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I was inspired to write this piece after reading Bright Wings: An Illustrated Anthology of Poems About Birds, edited by Billy Collins and illustrated by David Allen Sibley. This poem captures a scene I witnessed in July while visiting Victoria, Canada. This version of the poem benefits from the feedback of local first readers JG and JH.
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On a stretch of grass in Victoria’s public park
not far from the statue of Queen Elizabeth
once beheaded by vandals, I watch as a little boy
suddenly bolts from his strolling parents to hassle
one of the resident peacocks, a mature male
with a long lavish tale trailing behind him,
an armada of steadfast eyes. The boy aims one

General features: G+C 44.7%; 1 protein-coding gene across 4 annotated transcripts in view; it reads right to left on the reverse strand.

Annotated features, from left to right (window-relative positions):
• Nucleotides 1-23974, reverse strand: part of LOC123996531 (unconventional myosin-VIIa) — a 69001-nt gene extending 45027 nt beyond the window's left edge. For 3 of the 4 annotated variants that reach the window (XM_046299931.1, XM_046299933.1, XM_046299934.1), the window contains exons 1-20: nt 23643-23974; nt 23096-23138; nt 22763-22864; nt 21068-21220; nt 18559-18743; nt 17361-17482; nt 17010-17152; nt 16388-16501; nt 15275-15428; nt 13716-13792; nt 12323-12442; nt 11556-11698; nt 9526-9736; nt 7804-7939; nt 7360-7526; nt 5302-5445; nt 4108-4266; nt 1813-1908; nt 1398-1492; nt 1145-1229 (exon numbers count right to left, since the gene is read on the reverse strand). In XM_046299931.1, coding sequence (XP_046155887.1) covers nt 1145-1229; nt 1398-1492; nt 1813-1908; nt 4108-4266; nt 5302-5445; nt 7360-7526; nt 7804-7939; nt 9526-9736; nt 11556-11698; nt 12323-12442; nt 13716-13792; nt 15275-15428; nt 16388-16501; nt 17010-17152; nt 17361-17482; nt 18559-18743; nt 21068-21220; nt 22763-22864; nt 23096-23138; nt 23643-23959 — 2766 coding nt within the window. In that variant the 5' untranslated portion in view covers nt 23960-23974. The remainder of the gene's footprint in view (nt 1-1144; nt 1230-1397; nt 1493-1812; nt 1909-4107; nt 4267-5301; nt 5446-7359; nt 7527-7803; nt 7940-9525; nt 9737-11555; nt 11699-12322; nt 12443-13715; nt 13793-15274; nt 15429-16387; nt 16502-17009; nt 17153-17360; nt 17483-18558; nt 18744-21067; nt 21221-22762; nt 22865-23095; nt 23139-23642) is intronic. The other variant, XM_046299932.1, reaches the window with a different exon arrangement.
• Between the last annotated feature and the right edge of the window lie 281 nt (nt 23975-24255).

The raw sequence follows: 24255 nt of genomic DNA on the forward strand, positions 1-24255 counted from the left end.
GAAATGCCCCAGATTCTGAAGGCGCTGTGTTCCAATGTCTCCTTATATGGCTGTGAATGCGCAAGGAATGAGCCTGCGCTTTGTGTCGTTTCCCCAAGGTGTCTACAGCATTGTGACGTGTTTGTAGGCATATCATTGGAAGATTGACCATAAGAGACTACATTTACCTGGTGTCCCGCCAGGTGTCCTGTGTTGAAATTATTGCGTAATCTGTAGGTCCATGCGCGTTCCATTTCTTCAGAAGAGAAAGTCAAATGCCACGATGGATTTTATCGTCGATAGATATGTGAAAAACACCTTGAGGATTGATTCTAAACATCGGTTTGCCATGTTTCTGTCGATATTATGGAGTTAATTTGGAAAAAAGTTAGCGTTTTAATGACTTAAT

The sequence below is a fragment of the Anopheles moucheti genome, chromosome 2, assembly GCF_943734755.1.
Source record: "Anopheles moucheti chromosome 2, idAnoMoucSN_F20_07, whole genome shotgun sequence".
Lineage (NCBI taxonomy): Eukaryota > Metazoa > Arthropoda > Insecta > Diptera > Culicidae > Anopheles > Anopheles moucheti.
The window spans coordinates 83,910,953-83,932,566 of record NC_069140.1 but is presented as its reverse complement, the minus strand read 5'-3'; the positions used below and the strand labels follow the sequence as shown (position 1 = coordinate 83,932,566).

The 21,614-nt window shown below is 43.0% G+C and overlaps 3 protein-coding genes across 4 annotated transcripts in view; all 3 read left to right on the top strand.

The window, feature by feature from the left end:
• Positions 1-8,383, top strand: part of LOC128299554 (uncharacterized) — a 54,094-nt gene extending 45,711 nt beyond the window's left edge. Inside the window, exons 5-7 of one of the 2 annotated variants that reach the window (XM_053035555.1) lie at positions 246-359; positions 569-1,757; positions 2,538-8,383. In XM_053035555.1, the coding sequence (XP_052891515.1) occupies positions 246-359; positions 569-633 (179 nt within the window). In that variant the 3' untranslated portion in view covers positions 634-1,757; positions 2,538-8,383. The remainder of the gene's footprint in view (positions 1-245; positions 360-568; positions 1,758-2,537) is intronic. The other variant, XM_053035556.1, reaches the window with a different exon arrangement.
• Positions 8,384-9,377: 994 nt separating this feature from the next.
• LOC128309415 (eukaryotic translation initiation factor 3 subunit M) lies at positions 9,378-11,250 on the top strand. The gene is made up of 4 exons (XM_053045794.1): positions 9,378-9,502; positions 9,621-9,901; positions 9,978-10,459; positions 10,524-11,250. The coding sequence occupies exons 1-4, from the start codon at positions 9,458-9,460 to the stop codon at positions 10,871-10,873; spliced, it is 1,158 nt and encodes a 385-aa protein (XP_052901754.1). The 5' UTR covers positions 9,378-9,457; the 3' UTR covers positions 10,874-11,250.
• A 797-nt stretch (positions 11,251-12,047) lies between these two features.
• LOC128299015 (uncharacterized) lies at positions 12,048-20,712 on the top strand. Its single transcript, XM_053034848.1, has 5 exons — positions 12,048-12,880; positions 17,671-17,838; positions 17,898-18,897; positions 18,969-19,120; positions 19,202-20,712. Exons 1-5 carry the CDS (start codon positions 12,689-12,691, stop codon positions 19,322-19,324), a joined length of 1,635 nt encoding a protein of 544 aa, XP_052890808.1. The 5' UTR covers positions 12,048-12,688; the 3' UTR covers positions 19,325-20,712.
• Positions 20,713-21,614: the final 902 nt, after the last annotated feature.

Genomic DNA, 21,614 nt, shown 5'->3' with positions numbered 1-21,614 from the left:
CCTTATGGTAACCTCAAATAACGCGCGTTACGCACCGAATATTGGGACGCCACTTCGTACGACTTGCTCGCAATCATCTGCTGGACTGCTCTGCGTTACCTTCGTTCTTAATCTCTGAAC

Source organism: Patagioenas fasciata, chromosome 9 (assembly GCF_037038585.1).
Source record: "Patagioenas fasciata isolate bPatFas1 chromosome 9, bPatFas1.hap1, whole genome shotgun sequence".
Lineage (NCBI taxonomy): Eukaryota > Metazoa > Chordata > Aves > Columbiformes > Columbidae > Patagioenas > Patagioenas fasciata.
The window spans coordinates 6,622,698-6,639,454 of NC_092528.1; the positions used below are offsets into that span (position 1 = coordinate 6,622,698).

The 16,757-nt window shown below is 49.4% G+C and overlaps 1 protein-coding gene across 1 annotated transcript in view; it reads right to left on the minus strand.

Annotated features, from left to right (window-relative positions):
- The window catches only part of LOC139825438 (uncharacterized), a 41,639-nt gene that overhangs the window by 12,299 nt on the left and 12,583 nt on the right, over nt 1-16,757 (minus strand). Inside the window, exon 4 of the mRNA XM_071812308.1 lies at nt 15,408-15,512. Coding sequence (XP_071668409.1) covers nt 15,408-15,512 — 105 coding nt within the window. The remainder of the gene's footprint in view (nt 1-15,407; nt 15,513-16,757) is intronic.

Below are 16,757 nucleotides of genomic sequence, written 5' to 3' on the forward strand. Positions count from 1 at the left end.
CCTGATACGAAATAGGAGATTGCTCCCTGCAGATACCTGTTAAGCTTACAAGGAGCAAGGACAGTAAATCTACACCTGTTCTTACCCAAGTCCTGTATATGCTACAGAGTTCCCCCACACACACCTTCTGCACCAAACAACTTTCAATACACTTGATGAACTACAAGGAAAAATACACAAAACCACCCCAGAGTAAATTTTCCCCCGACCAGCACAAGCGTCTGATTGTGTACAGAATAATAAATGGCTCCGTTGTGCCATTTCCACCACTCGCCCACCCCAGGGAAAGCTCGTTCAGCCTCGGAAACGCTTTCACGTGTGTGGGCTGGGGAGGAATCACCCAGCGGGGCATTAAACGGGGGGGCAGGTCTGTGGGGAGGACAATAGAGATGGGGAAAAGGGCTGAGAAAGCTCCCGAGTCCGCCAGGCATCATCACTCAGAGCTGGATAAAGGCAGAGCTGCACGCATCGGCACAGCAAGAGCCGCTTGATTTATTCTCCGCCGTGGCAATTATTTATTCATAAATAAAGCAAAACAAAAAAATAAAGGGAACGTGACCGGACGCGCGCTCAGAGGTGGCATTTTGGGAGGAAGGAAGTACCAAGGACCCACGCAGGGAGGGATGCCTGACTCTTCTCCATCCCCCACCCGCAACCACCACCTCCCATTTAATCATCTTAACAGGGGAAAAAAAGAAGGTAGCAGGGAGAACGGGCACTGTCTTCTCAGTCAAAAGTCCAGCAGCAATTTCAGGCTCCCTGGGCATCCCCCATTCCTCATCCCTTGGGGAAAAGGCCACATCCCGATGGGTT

of his sneakers to stomp on feathers, misses, so spits
at the rump of the bird who sidles away quickly
in peace, but the child follows and spits again.
In silence the peacock scuttles off, perhaps
too accustomed to insurrections to cry out
or claw or peck at an ankle, or perhaps seeking refuge
in those trees I passed in front of The Empress,
soft weeping sequoias, imported, limp like flags.
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by Therese L. Broderick
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